[I will be sure to post any developments - be they images or elaborations on this peculiar alignment of geography, phrase and history.]

Like Lee, I do not want to judge individuals working in Corrective Services. Instead, I’ll simply say that systems in which workers operate along lines of strict procedure are likely to harbour casual and offensive attitudes. Workers are as disciplined as inmates in all prisons. So when individuals are subject to a system – relieved of actual decision making – there is no incentive to challenge objectionable attitudes.

For the best of the rest, check out Lee Grant’s Op Shop series, which proves that you can change the country and you can change the moniker (charity shop, UK; thrift store, USA) but the look, personnel, wares and atmosphere remain the same.

Grant_Ties

Granada (Amache) Relocation Camp, Foundations, Prowers, Colorado © Masumi Hayashi. Panoramic photo collage with Fuji Crystal Archive prints, 1997. Size: 23" x 31"

Granada (Amache) Relocation Camp, Foundations, Prowers, Colorado © Masumi Hayashi. Panoramic photo collage with Fuji Crystal Archive prints, 1997. Size: 23" x 31"

Masumi Hayashi visited every permanent site of Japanese American internment; such was her dedication to its historical truth and visual legacy. I’d like to pay tribute to Hayashi’s artistic rigour, the project and above all her life.

Masumi Hayashi 1945 - 2006

Masumi Hayashi 1945 - 2006

This post is not only a celebration of meaningful photography but also of a life cut short in tragic circumstances.

Gila River Relocation Camp, Dog Grave, Gila River, Arizona © Masumi Hayashi. Panoramic photo collage with Fuji Crystal Archive prints, 1995. Size: 38" x 31"

Gila River Relocation Camp, Dog Grave, Gila River, Arizona © Masumi Hayashi. Panoramic photo collage with Fuji Crystal Archive prints, 1995. Size: 38" x 31"

Prison Photography has needed to limit itself in discussion, so rich and extensive was Hayashi’s oeuvre. I recommend that you spend a long time meditating her Prison series, Salt Mine series and a spectacular EPA Superfund Sites series.

Let us focus, for now, on the issue at hand – Japanese American Internment.

Professor Hayashi photographed all 10 internment camps on American soil. She also documented the 4 Canadian internment sites. It was a subject close to her heart — she was born at the Gila River Relocation camp in Arizona in 1945.

In most cases, Hayashi photographed a full 360 degrees. The gradient of exposure in her photo montages and her extruded viewpoint lent visual richness, height and vertigo to otherwise mundane landscapes. Hayashi’s indelible presence in the works is a reminder of the former human presence in inhumane environments.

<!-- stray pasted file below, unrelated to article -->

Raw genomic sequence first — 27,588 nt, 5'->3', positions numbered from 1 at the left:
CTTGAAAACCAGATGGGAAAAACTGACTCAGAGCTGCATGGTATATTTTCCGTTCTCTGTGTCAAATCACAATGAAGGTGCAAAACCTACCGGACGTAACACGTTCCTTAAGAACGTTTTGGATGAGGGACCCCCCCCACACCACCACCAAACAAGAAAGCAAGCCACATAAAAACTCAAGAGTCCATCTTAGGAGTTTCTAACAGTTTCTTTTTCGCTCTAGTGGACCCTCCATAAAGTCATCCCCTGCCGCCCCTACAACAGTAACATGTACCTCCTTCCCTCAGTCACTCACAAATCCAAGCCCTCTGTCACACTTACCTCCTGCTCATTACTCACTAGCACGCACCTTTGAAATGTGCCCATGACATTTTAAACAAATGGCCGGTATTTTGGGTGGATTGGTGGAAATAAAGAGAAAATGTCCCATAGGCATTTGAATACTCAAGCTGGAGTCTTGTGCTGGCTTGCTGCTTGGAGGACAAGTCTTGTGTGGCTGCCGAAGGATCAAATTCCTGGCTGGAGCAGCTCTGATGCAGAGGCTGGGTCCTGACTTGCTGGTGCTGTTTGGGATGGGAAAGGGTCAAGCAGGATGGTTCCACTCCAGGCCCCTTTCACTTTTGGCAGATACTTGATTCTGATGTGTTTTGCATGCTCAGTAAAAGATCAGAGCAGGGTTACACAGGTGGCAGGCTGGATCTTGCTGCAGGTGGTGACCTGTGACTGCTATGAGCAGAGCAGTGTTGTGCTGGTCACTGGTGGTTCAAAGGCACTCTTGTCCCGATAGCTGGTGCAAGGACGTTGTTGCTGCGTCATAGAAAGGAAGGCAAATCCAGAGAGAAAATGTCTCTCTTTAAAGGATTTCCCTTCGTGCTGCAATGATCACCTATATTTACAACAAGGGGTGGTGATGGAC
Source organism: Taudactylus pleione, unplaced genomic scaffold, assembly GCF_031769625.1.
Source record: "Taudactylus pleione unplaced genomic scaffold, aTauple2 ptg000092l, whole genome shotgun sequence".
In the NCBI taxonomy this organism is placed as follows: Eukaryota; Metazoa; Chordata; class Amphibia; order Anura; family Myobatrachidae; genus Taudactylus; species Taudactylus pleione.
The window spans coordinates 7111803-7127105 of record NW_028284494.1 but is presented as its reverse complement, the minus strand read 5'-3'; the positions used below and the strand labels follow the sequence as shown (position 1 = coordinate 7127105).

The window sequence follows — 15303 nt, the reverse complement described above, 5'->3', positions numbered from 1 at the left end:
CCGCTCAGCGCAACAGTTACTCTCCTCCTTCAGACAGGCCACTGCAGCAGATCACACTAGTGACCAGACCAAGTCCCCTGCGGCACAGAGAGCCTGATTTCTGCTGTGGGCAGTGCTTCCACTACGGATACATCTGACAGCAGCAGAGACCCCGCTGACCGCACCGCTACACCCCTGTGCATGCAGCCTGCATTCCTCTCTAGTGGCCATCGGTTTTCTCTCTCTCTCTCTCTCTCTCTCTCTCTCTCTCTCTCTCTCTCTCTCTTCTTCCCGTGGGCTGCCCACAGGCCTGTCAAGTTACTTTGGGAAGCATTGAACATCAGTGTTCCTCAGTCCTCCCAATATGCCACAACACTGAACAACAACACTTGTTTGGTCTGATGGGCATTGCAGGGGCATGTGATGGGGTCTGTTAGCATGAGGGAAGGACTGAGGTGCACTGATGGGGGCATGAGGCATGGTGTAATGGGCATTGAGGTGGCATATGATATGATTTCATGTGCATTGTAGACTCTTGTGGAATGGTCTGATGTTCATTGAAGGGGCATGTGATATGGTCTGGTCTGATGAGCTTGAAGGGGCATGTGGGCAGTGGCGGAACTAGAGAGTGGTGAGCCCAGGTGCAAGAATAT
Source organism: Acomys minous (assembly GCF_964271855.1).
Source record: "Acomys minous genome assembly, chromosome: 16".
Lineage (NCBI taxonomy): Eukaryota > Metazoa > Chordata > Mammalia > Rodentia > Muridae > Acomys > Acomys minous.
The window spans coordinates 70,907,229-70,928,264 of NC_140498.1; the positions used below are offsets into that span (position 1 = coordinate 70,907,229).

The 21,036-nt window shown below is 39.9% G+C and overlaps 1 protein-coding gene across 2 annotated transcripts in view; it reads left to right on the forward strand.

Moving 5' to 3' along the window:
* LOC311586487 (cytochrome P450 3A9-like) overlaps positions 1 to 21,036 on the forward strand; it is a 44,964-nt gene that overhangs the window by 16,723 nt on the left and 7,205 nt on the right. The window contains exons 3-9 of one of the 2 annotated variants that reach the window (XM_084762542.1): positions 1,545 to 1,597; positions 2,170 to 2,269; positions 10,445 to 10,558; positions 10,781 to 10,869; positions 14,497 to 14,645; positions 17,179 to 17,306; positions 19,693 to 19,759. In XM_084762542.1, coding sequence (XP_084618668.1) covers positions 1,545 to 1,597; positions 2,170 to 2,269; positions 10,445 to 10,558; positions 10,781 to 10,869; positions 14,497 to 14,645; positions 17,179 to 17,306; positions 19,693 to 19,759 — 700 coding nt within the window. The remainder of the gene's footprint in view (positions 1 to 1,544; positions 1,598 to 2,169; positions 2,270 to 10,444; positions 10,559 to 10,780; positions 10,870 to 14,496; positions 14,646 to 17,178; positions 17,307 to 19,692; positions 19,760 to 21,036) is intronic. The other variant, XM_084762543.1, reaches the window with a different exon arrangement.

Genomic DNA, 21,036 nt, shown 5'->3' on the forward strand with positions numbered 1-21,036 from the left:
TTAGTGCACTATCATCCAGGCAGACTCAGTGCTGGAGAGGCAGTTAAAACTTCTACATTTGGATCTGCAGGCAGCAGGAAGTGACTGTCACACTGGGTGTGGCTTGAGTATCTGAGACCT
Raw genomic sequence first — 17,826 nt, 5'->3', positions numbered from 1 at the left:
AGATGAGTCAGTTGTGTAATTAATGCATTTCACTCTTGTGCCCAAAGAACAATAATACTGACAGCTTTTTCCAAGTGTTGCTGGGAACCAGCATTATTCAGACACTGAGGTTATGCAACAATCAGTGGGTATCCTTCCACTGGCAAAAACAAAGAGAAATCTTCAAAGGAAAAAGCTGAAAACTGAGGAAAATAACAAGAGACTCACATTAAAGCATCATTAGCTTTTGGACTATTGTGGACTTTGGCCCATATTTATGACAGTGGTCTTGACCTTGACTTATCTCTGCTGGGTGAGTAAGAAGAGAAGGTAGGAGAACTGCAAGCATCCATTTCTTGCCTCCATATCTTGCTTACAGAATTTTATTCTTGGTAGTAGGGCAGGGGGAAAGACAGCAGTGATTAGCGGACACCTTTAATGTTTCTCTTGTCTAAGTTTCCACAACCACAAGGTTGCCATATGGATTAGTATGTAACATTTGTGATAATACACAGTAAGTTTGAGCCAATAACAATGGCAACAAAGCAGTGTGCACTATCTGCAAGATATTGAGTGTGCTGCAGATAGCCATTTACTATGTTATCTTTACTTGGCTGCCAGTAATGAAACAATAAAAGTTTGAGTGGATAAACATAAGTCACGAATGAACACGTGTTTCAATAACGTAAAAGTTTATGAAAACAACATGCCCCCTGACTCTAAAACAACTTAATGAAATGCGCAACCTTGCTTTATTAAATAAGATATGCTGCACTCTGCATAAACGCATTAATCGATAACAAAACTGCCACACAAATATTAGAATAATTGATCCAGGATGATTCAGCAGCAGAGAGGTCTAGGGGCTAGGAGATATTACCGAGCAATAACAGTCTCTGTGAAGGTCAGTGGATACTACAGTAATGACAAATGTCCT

Gila River Relocation Camp, Monument, Gila River, Arizona © Masumi Hayashi. Panoramic photo collage with Fuji Crystal Archive prints, 1995. Size: 31" x 75"

Gila River Relocation Camp, Monument, Gila River, Arizona © Masumi Hayashi. Panoramic photo collage with Fuji Crystal Archive prints, 1995. Size: 31" x 75"

Gila River Relocation Camp, Foundations, Gila River, Arizona © Masumi Hayashi. Panoramic photo collage with Fuji Crystal Archive prints, 1990. Size: 22" x 56"

Gila River Relocation Camp, Foundations, Gila River, Arizona © Masumi Hayashi. Panoramic photo collage with Fuji Crystal Archive prints, 1990. Size: 22" x 56"

Topaz Relocation Camp, Foundations, Delta, Utah © Masumi Hayashi. Panoramic photo collage with Fuji Crystal Archive prints, 1995. Size: 31" x 72"

Topaz Relocation Camp, Foundations, Delta, Utah © Masumi Hayashi. Panoramic photo collage with Fuji Crystal Archive prints, 1995. Size: 31" x 72"

Hayashi’s composite tactic solves the problematic banality of many of the sites. She describes here and here that many of the sites as barren and sun bleached (Manzanar, CA has been well-preserved as a memorial and state park, but it is the exception). The most common denominator among the sites was the concrete sewage system. The large peripheral tanks always remained long after the sheds and tended plots had decayed. A brick structure was a treat, and wooden barns, anomalies.

Minidoka Relocation Camp, Visitors Waiting Room, Minidoka, Idaho © Masumi Hayashi. Panoramic photo collage with Fuji Crystal Archive prints, 1992. Size: 27" x 70"

Minidoka Relocation Camp, Visitors Waiting Room, Minidoka, Idaho © Masumi Hayashi. Panoramic photo collage with Fuji Crystal Archive prints, 1992. Size: 27" x 70"

Heart Mountain Relocation Camp, Blue Room, Park, Wyoming © Masumi Hayashi. Panoramic photo collage with Fuji Crystal Archive prints, 1995. Size: 23" x 45"

Heart Mountain Relocation Camp, Blue Room, Park, Wyoming © Masumi Hayashi. Panoramic photo collage with Fuji Crystal Archive prints, 1995. Size: 23" x 45"

Heart Mountain Relocation Camp, Interior, Park, Wyoming © Masumi Hayashi. Panoramic photo collage with Fuji Crystal Archive prints, 1995. Size: 31" x 42"

Heart Mountain Relocation Camp, Interior, Park, Wyoming © Masumi Hayashi. Panoramic photo collage with Fuji Crystal Archive prints, 1995. Size: 31" x 42"

Hayashi’s endeavours cannot be underestimated. As Candida Hofer noted;

If you consider that each individual photograph has four sides (trust me) then multiply by two decisions for each side—where to cut the edge, where to place in relation to the adjacent photo—that’s eight decisions right there. Then multiply that by say 45 photos (the number in ‘Jain Temple’ for example). That’s 360 decisions! When was the last time you did anything that required 360 of anything?

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For those of you sitting there thinking, “Oh, yeah, I could take a bunch of little pictures of something too.” No, you couldn’t. Not like this. Her style is built on solid conventional photographic methods (each picture must itself be a very good picture).

Extraordinary.